By Staff Reporter
Mayada Ashraf was shot in the head by police snipers while covering live protests in Cairo on Friday.
- Egyptian military-controlled media have been trying to cover up the reality of the murder of the young female journalist, Mayada Ashraf, who was shot dead with a live bullet fired at her by a police sniper on Friday while she was covering an anti-coup protest.
- Egyptian military-run media are claiming that Mayada got shot by pro-Morsi protesters.
- Some pro-army outlets, including the news website Veto, accused Muslim Brotherhood supporters of shooting Ashraf, while some groups supportive of the Muslim Brotherhood said that thugs working for the police shot the journalist.
- All available evidence, however, point to the fact that Mayada was killed by police snipers, who also killed three other protesters in the same incident.
The following links show the truth about Mayada’s death, based on raw footage and testimony of her friends who witnessed the incident:
- The moment Mayada was shot dead Protesters are trying to save her life
- Mayada’s friend and eyewitness to the murder says she was killed by police
- A journalist who accompanied Mayada confirms she was shot dead by a police sniper
- The pro-coup Chairman of the Journalists Syndicate, Diaa Rashwan, is expelled by journalists and Mayada’s friends as he tries to deliver condolences
- Mina Nader, a Coptic Christian journalist and eyewitness to the incident, tweeted the following:“Mayada Asraf, a journalist at Dostour newspaper, was killed by a live bullet in the head. My testimony as an eyewitness is that I did not see any weapons with the Muslim Brotherhood protesters. Police was firing [live bullets] insanely.”
- Ashraf was shot in the head, according to news reports. A video by the news channel Masr Alarabia shows the journalist being carried away from the scene.
- Her most recent report from today’s clashes included a description of the Muslim Brotherhood as a terrorist group. Al-Dustour is well-known for its criticism of the Muslim Brotherhood and its Freedom and Justice Party.
Although she had been an opponent of Morsi, and a supporter of June 30 protests, her Facebook statuses show that she rejected Al-Sisi’s presidential candidacy, and the massacres committed against Morsi supporters.
In one of her latest Facebook posts, she said: “Although I am not surprised that Al-Sisi is running for president, I don’t know why I felt disheartened after his presidency bid announcement.”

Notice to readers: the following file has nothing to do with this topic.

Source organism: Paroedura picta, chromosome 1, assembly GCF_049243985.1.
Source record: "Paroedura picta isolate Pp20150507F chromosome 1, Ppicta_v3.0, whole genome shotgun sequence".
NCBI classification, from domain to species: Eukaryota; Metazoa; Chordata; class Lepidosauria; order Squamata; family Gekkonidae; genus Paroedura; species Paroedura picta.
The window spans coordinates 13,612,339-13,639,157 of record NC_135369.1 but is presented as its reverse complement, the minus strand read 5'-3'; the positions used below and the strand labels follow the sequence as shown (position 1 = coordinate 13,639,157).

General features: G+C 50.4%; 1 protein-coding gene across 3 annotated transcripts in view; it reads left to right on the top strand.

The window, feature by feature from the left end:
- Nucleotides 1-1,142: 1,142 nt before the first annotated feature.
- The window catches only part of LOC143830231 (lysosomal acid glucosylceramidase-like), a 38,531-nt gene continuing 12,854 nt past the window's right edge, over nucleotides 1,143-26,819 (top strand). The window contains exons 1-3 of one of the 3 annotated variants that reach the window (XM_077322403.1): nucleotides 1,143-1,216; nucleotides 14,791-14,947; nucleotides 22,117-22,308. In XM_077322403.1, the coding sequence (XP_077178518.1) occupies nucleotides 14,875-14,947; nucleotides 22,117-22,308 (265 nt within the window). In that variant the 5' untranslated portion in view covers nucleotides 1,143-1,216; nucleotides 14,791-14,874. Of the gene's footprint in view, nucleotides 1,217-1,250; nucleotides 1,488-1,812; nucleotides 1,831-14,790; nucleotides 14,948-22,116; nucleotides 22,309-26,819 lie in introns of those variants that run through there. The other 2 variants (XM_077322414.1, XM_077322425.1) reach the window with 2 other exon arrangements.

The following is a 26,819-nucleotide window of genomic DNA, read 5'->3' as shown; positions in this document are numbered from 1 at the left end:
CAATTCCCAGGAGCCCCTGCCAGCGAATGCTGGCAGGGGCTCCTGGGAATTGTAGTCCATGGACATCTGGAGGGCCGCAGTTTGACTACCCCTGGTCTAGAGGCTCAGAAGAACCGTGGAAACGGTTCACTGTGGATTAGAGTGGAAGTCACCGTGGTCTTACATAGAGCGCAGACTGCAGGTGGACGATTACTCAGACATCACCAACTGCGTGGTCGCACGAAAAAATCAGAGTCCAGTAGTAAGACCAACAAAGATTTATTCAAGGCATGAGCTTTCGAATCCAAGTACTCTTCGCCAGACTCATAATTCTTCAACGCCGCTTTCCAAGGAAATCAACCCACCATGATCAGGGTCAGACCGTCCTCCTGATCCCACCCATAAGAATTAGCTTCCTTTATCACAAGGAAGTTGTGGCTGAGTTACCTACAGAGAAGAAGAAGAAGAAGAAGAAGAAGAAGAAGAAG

Following the August 14 massacre against Morsi supporters in Rabaa Al-Adaweya, Mayada wrote: “Morsi is not worth dying for, but also Al-Sisi is not worth renouncing our humanity for.” In a Facebook conversation published by rights activist Haitham Abu Khalil, Mayada tells her friend that she “hates Al-Sisi since the Rabaa massacre”.
The clashes stemmed from nationwide demonstrations by Muslim Brotherhood members who were protesting Army Chief Abdul-Fattah al-Sisi’s announcement on Wednesday that he would resign from the army and run for president later this year.
An editor at Al-Dustour, AbdelKader Ismael, told Al-Hayat TV that ambulances were initially unable to reach her body amid the clashes. He said there was no information yet about who had shot her.
“We call on the Egyptian government to open an independent and impartial investigation into Mayada Ashraf’s killing,” said Sherif Mansour, CPJ’s Middle East and North Africa program coordinator. “A journalist’s death should not be used to settle political scores–the focus should be on journalists’ right to safely cover events in Egypt.”
At least four other journalists have been killed covering clashes since the army ousted former President Mohamed Morsi, according to CPJ research.
In an unrelated development, Mohamed Aamer, a reporter for the Muslim Brotherhood’s daily Freedom and Justice newspaper, was released from prison on March 21, according to news reports. Firas al-Shamsan, a Yemeni freelance journalist, was released from jail on March 4, according to news reports.
The trial for three Al-Jazeera journalists, who are accused of terrorism, has adjourned until March 31. They have been charged with “distorting the country abroad” and “fabricating news to aid the Muslim Brotherhood.” Egyptian authorities often use legal harassment and arbitrary detention as a means to silence critical journalists, according to CPJ research
-CPJ & altahrir